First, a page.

Reinforced Plastic Analysis

For RPs, the emphasis and difficulty in the design analysis depends on the nature of the RPs. For a thermoplastic reinforced with short fibers, the viscoelastic nature of the matrix remains an important factor, and the discussion given above for unreinforced plastics is relevant. In addition, there may be a significant degree of anisotropy and/or inhomogeneity due to processing that could further complicate the analysis (Chapter 2). For thermosets reinforced with short fibers (for example, BMC; Chapter 1) there may be only a low level of visco-elasticity, anisotropy, and inhomogeneity, and metals-type design analysis may be a reasonable approximation. However, thermosets reinforced with long fibers can have a high degree of anisotropy (depends on lay up of reinforcement), and this must be taken into account in the design analysis. When thermoplastics are reinforced with long fibers there may be significant anisotropy and viscoelasticity, and this creates a potentially complex design analysis situation. In all cases, RPs failure characteristics may be specified in terms of a critical strain, and this requires the design analysis to be performed for stress and strain.

Long-fiber materials can often be tailored to the product requirements, and therefore materials design analysis and component design analysis interact strongly. If the component design analysis is statically determinate (stresses independent of materials properties) then this can be carried out first, and then the material can be designed to carry the stresses in the most efficient manner. However, if the analysis is not statically determinate, then the component stresses depend on material anisotropy, and material and product design have to be carried out and optimized at the same time. This is also the case if component shape is regarded as one of the variable design parameters.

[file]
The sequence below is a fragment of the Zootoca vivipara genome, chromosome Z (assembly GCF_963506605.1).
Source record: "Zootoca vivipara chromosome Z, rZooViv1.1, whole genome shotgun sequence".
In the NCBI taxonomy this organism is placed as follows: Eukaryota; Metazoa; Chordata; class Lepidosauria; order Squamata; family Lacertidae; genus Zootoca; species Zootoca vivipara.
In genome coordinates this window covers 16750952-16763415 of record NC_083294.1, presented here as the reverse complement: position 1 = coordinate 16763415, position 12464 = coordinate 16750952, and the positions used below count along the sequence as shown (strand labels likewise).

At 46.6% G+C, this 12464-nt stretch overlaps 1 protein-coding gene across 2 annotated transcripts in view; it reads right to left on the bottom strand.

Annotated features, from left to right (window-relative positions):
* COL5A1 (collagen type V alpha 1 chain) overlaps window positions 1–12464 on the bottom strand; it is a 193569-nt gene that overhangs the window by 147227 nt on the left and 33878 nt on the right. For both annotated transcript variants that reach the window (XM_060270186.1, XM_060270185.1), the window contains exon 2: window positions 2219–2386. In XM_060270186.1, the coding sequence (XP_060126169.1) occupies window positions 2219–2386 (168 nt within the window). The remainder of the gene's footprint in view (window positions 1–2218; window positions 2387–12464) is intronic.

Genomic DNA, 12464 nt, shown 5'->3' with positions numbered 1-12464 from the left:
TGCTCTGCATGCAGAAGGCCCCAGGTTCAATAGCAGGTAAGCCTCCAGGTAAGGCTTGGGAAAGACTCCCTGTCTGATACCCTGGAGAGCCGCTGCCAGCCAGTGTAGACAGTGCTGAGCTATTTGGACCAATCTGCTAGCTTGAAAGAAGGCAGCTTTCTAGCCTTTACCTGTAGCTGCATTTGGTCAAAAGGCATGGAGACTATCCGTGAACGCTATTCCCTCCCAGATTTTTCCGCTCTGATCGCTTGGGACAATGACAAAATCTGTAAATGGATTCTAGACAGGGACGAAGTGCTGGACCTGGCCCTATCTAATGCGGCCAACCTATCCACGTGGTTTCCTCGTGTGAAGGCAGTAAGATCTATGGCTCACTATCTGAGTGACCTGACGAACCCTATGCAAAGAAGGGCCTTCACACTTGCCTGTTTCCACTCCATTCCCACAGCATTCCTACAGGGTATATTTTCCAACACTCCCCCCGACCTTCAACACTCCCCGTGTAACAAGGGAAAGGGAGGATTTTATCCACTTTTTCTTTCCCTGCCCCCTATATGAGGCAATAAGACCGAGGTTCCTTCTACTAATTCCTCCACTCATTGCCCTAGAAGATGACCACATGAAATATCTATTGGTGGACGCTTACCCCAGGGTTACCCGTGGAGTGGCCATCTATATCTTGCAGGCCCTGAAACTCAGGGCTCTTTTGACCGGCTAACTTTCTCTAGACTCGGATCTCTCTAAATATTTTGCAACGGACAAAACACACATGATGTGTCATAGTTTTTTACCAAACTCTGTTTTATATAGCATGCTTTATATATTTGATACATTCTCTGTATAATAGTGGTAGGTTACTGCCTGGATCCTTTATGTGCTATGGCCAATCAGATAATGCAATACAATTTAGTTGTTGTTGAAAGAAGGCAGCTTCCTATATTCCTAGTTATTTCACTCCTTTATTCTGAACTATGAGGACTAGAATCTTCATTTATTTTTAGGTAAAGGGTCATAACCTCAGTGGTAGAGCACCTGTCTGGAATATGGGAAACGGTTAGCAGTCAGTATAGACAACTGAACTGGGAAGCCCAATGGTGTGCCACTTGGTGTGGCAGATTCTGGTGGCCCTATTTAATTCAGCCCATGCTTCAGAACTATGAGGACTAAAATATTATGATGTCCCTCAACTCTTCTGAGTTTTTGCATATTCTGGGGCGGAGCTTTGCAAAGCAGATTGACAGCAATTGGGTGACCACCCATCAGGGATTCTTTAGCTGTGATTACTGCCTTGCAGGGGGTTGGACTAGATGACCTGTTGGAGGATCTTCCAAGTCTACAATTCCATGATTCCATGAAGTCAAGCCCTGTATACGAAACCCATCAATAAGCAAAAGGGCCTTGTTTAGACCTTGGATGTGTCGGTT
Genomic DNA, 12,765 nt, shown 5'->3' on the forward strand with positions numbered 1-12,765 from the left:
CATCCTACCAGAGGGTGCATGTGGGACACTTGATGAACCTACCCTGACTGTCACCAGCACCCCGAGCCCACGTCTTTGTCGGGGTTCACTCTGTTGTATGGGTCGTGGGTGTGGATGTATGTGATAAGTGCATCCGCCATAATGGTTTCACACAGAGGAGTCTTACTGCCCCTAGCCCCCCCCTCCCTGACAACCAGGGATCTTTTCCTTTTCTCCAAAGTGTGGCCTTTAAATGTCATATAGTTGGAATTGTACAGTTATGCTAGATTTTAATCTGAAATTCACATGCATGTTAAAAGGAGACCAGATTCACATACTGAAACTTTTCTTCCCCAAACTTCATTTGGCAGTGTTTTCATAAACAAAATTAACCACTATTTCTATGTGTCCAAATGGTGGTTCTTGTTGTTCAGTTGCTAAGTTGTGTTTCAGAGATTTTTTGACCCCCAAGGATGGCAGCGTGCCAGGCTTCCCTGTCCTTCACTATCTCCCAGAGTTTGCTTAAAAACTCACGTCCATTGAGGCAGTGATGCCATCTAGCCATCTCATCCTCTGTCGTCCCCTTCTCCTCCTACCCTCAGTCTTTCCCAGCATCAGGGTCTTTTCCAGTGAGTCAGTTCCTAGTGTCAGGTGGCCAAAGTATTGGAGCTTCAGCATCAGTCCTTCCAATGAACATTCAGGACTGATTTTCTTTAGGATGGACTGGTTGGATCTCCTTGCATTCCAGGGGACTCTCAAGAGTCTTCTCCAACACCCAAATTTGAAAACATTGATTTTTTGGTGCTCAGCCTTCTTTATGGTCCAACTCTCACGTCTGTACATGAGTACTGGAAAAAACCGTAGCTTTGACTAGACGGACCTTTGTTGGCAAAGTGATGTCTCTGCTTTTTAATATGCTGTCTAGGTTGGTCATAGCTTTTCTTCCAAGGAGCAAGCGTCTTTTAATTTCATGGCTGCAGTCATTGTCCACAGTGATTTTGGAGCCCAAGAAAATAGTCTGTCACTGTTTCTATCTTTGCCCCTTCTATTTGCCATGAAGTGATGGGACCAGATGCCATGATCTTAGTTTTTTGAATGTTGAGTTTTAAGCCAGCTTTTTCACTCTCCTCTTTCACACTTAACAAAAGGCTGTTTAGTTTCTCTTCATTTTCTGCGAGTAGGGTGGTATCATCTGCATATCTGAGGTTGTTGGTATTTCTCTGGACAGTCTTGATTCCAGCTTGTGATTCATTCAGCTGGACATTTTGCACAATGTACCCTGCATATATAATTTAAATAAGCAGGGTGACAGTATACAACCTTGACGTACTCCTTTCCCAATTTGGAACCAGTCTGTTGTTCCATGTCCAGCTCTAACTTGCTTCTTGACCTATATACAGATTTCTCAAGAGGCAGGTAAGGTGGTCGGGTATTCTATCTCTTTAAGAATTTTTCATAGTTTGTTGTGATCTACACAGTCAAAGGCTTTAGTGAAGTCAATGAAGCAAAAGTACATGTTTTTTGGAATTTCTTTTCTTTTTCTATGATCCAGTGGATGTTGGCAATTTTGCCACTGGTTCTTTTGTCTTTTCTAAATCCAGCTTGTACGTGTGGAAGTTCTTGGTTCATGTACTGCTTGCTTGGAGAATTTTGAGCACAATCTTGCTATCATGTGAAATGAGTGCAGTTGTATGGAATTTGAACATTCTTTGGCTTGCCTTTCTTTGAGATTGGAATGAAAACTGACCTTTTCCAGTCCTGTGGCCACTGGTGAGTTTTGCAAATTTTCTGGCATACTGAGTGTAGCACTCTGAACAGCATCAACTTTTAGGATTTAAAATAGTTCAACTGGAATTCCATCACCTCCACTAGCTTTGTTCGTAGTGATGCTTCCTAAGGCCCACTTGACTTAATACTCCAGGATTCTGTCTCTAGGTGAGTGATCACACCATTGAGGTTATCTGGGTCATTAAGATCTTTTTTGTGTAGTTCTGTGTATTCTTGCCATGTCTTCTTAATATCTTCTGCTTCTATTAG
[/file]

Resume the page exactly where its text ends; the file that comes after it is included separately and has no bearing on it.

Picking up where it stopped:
In summary, it can be seen that plastics and RPs design analysis follows the same three steps (a) to (c) as that for metals, but there are some differences of emphasis and difficulty. In particular, step (a) is usually more substantial for the newer materials, partly because a full stress/strain/deformation analysis is required and partly because of the need to take account of viscoelasticity, inhomogeneity, and/or anisotropy. For long fiber materials, the component design analysis may need to contain the associated material design analysis.

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